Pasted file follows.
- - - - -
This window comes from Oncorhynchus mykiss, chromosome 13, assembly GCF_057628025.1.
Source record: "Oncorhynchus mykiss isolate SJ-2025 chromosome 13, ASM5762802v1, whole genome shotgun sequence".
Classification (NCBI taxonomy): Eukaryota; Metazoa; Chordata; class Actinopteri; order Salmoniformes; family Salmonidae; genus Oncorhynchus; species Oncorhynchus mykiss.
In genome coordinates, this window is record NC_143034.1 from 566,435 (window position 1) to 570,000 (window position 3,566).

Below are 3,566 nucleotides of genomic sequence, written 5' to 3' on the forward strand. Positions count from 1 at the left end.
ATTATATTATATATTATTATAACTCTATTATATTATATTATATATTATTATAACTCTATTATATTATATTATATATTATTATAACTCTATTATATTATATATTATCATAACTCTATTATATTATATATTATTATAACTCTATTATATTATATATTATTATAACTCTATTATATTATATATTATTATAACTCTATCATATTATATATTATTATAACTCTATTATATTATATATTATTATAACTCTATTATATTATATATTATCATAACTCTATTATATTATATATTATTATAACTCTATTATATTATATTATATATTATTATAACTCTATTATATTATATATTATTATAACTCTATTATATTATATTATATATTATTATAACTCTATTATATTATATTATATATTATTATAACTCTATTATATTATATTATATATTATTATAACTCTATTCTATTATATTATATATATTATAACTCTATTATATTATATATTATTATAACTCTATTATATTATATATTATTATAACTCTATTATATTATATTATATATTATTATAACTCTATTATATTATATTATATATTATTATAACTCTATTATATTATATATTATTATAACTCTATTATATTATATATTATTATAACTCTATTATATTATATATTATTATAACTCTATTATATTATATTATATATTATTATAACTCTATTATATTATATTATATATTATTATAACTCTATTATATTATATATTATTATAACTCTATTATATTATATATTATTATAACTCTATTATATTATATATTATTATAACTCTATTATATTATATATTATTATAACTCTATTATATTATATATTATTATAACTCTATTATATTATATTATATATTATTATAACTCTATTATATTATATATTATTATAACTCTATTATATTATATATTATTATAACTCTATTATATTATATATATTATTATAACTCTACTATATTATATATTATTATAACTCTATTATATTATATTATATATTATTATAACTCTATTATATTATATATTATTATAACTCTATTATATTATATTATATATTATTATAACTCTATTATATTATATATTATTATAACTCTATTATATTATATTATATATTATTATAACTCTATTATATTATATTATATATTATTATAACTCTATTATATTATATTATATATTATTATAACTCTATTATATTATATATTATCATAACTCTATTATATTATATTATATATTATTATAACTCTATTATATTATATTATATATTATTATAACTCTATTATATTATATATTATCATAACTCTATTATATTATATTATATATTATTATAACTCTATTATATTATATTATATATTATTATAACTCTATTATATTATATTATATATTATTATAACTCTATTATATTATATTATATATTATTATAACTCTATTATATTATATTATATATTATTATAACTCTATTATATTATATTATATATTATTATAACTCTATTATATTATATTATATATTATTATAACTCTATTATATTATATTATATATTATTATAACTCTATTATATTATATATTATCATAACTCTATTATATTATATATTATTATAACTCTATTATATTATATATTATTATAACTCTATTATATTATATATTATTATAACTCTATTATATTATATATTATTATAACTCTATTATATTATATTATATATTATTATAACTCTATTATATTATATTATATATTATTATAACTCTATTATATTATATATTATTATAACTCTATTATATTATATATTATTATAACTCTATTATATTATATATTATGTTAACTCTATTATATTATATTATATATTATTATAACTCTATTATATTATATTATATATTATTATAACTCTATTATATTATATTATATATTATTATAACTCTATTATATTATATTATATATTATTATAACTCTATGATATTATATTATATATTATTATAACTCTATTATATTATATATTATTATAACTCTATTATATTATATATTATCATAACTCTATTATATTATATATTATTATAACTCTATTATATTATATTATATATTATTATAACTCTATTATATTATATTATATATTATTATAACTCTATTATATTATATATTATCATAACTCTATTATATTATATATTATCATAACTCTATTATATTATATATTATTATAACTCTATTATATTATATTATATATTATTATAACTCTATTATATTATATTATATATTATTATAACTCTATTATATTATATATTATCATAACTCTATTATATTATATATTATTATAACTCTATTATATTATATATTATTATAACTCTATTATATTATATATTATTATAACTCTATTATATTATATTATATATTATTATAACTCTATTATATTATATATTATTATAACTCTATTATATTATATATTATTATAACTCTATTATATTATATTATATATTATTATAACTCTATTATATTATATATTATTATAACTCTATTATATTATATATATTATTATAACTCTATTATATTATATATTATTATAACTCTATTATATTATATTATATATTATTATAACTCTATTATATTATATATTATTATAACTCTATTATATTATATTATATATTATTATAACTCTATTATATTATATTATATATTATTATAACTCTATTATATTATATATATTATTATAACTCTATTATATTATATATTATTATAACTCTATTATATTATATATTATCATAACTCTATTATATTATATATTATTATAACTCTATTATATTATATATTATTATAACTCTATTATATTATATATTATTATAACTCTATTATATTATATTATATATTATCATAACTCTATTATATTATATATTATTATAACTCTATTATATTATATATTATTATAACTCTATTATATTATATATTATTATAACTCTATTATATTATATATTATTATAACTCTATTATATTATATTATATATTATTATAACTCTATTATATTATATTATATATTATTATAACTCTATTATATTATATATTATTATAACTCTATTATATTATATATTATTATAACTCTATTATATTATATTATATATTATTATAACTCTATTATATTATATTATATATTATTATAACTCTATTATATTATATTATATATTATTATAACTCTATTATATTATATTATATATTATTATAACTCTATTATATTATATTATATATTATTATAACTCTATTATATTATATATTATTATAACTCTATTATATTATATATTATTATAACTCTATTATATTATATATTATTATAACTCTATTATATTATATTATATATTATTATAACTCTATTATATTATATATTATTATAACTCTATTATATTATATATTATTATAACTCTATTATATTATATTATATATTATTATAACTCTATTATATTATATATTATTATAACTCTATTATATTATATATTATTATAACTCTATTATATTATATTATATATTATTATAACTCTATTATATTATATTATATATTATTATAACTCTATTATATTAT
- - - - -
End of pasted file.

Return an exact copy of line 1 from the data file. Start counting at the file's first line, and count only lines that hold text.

This window comes from Oncorhynchus mykiss, chromosome 13, assembly GCF_057628025.1.